Neurorehabilitation Seen to Ease Disease Symptoms, Protect Neurons
Mouse study supports exercise and cognitive training, but mostly in early disease
A therapeutic mix of exercise, cognitive stimulation and social activity — known as environmental enrichment — eased Parkinson’s disease symptoms and protected brain cells in a mouse model, though to a greater extent in early disease stages, a study reported.
Benefits were notably less potent in animals with more advanced disease progression.
“This study suggests that early-life exposure to [environmental enrichment] would bring more positive results in preventing the progression of behavioral symptoms and in protecting dopaminergic system functions than later-life [environmental enrichment] exposure,” the researchers wrote.
Early use of this therapeutic approach also increased levels of a brain protein called Reelin, which the researchers propose may be a useful target in treating Parkinson’s.
The study, “Reelin protects against pathological α-synuclein accumulation and dopaminergic neurodegeneration after environmental enrichment in Parkinson’s disease,” was published in Neurobiology of Disease.
Parkinson’s is characterized by the accumulation of toxic alpha-synuclein, protein clumps thought to help drive the death of dopaminergic (dopamine-producing) neurons, which leads to disease symptoms.
In mice, environmental enrichment (EE) involves exposing the animals to new toys, larger enclosures, and more social partners. This mouse enrichment works in ways comparable to people with Parkinson’s attending neurorehabilitation, since it “imitates the stimuli of the treatment courses … provided to the patients by encouraging voluntary exercise, giving cognitive stimulation, and increasing social interaction,” the scientists said.
Neurorehabilitation may be of benefit through actions on LAMP1, Reelin proteins
Researchers in Korea investigated the impact of EE in a mouse model of Parkinson’s caused by mutations in the gene that provides instructions for making the alpha-synuclein protein.
Mice were exposed to environmental enrichment for eight weeks, starting in the early or late stages of Parkinson’s-like disease — meaning, starting at ages 6 or 16 months, respectively. The mice then underwent a battery of behavioral and sensory tests.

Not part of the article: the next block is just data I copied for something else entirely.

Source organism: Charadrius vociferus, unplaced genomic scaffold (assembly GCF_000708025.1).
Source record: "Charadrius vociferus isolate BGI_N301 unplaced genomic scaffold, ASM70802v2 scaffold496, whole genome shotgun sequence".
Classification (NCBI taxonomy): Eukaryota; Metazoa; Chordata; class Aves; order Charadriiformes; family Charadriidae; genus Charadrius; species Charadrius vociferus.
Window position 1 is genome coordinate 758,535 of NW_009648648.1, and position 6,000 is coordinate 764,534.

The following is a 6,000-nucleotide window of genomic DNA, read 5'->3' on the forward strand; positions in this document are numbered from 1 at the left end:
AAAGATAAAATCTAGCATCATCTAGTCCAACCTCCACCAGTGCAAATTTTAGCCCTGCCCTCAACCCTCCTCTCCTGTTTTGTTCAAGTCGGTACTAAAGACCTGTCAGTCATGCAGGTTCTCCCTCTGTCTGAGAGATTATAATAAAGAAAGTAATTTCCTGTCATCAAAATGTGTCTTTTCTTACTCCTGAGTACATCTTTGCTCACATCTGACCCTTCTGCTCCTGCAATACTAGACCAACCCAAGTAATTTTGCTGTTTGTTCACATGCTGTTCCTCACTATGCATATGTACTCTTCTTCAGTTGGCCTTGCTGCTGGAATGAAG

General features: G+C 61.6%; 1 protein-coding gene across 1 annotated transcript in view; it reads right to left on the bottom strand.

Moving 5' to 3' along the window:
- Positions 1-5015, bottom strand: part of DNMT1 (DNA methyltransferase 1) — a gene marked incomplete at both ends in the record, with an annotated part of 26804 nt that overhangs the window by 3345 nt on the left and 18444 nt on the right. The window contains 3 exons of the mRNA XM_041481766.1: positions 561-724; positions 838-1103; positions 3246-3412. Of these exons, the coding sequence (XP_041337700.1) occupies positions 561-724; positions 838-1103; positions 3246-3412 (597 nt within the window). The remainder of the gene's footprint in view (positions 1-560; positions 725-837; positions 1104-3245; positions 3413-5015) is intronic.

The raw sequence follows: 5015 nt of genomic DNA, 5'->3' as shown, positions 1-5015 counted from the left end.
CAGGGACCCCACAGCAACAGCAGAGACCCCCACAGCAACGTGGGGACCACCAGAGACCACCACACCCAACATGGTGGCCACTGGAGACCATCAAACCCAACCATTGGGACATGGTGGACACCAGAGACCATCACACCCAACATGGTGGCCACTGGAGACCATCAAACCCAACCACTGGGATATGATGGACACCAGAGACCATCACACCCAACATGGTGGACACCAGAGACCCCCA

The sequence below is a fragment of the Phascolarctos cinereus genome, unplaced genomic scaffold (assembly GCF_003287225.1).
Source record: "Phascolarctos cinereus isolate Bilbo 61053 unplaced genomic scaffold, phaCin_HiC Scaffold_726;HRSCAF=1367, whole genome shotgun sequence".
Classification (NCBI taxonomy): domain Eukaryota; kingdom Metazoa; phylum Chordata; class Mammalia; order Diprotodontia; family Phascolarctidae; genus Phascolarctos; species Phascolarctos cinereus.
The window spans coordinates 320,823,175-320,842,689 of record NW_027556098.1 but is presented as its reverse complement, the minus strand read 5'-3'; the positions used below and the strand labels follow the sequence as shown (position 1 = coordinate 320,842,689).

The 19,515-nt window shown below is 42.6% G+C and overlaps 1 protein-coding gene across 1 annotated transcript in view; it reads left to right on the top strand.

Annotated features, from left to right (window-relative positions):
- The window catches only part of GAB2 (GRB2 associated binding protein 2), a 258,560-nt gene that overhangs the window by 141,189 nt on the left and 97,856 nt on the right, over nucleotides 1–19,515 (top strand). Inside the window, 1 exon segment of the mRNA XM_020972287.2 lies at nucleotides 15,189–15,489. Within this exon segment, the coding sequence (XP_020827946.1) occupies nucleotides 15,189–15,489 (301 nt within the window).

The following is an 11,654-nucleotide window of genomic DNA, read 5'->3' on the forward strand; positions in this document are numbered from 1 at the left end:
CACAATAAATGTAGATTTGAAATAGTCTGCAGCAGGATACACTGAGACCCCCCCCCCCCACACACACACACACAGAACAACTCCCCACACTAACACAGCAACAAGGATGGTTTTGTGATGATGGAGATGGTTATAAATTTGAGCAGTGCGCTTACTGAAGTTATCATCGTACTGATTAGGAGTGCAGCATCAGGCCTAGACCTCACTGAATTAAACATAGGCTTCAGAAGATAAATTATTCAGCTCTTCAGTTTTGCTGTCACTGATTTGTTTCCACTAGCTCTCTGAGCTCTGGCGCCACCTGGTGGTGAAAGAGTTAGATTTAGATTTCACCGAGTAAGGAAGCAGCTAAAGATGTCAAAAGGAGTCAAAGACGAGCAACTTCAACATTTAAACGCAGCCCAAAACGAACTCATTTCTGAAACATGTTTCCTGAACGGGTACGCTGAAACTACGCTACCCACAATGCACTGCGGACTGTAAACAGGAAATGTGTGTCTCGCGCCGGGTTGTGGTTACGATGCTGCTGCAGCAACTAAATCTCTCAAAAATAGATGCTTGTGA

At both disease stages, EE led to improvements in assessments of muscle strength, balance, and olfaction (the ability to smell, which is often impaired in Parkinson’s). In early stage mice, but not in their late-stage peers, environmental enrichment also led to improvements in assessments of cognition.
“These results indicate that EE prevents both motor and non-motor deficits in the early stage, but it does not ameliorate cognitive deficits in the late stage of [Parkinson’s disease],” the researchers wrote.
Evaluation of the mice’s brain tissue indicated EE reduced the toxic aggregation of alpha-synuclein and protected dopaminergic neurons from damage, though these effects were markedly more potent when EE was given in the early stages compared to the late stages.
These findings suggest “that, in the early stage of [Parkinson’s], EE can protect [dopaminergic] neurons … and may contribute to attenuating [reducing] aggregated protein formation and accumulation,” the researchers wrote.
Parkinson’s is commonly characterized by lower expression in the brain of a protein called LAMP1, which is involved in clearing toxic clumps of alpha-synuclein and other proteins. Further analyses showed that environmental enrichment increased LAMP1 expression, but again the effects were more potent in the early stages of disease.
“In late stage of [Parkinson’s], the exposure of EE neither protected dopaminergic neurons nor decreased the level of phosphorylated [alpha-synuclein],” or this protein in its toxic form, the researchers wrote.
Mice undergoing EE in early disease stages also showed greater expression of a protein called Reelin, important in early brain development and in regulating neural network plasticity — the ability of these networks to change with growth and to reorganize — within the matured brain, which is thought to affect cognition.
In experiments using cells in dishes, the researchers demonstrated that Reelin could activate LAMP1 to lower alpha-synuclein levels.
“With LAMP1 upregulated by the recombinant Reelin protein, total [alpha-synuclein] and aggregated [alpha-synuclein] accumulations were reduced, and dopamine neurons were protected against degeneration” in this cell model, the team wrote.
This cell dish study “provided clear evidence that Reelin is involved in [disease-associated alpha-synuclein] degradation and dopamine neuron protection by upregulating LAMP1,” the researchers added.
The Reelin protein, they also noted, “could be a novel therapeutic target to activate the [alpha-synuclein] degradation pathway.”